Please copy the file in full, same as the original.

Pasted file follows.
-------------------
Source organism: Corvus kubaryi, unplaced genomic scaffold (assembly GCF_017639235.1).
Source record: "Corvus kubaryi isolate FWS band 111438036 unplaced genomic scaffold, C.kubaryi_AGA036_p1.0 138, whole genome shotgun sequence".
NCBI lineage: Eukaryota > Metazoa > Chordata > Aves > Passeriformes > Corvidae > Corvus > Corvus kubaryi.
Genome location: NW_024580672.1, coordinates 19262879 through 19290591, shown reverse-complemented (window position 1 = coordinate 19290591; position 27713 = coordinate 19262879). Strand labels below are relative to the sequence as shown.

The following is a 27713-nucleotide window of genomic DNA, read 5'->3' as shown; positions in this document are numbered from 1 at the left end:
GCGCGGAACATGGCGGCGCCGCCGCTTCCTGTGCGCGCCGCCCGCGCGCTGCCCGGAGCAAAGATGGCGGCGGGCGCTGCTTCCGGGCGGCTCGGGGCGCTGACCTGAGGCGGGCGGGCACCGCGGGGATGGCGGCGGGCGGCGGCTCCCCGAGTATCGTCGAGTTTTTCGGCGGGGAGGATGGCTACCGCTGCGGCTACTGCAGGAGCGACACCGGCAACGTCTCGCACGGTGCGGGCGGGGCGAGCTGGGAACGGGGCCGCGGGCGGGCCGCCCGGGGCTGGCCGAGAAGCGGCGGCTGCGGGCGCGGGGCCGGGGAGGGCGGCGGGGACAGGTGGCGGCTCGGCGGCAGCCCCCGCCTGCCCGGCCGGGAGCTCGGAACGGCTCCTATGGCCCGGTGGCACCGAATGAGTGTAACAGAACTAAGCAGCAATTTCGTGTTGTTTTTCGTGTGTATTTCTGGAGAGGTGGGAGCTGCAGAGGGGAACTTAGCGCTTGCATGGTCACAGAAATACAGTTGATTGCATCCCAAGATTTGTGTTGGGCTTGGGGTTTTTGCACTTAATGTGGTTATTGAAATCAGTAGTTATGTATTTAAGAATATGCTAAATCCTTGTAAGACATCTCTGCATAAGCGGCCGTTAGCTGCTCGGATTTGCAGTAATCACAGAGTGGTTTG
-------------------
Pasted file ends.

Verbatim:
Source organism: Corvus kubaryi, unplaced genomic scaffold (assembly GCF_017639235.1).
Source record: "Corvus kubaryi isolate FWS band 111438036 unplaced genomic scaffold, C.kubaryi_AGA036_p1.0 138, whole genome shotgun sequence".
NCBI lineage: Eukaryota > Metazoa > Chordata > Aves > Passeriformes > Corvidae > Corvus > Corvus kubaryi.
Genome location: NW_024580672.1, coordinates 19262879 through 19290591, shown reverse-complemented (window position 1 = coordinate 19290591; position 27713 = coordinate 19262879). Strand labels below are relative to the sequence as shown.

The following is a 27713-nucleotide window of genomic DNA, read 5'->3' as shown; positions in this document are numbered from 1 at the left end:
GCGCGGAACATGGCGGCGCCGCCGCTTCCTGTGCGCGCCGCCCGCGCGCTGCCCGGAGCAAAGATGGCGGCGGGCGCTGCTTCCGGGCGGCTCGGGGCGCTGACCTGAGGCGGGCGGGCACCGCGGGGATGGCGGCGGGCGGCGGCTCCCCGAGTATCGTCGAGTTTTTCGGCGGGGAGGATGGCTACCGCTGCGGCTACTGCAGGAGCGACACCGGCAACGTCTCGCACGGTGCGGGCGGGGCGAGCTGGGAACGGGGCCGCGGGCGGGCCGCCCGGGGCTGGCCGAGAAGCGGCGGCTGCGGGCGCGGGGCCGGGGAGGGCGGCGGGGACAGGTGGCGGCTCGGCGGCAGCCCCCGCCTGCCCGGCCGGGAGCTCGGAACGGCTCCTATGGCCCGGTGGCACCGAATGAGTGTAACAGAACTAAGCAGCAATTTCGTGTTGTTTTTCGTGTGTATTTCTGGAGAGGTGGGAGCTGCAGAGGGGAACTTAGCGCTTGCATGGTCACAGAAATACAGTTGATTGCATCCCAAGATTTGTGTTGGGCTTGGGGTTTTTGCACTTAATGTGGTTATTGAAATCAGTAGTTATGTATTTAAGAATATGCTAAATCCTTGTAAGACATCTCTGCATAAGCGGCCGTTAGCTGCTCGGATTTGCAGTAATCACAGAGTGGTTTG